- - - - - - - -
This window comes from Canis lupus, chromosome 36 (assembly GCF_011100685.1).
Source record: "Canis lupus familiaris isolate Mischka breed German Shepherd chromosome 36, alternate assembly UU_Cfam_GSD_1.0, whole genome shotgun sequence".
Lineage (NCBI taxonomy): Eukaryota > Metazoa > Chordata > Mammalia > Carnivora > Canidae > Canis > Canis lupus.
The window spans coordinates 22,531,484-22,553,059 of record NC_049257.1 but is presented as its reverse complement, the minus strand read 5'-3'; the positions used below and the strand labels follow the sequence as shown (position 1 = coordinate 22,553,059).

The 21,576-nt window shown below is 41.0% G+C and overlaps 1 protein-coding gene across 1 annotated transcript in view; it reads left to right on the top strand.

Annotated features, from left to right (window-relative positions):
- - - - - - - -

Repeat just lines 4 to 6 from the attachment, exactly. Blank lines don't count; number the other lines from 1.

The window spans coordinates 22,531,484-22,553,059 of record NC_049257.1 but is presented as its reverse complement, the minus strand read 5'-3'; the positions used below and the strand labels follow the sequence as shown (position 1 = coordinate 22,553,059).

The 21,576-nt window shown below is 41.0% G+C and overlaps 1 protein-coding gene across 1 annotated transcript in view; it reads left to right on the top strand.

Annotated features, from left to right (window-relative positions):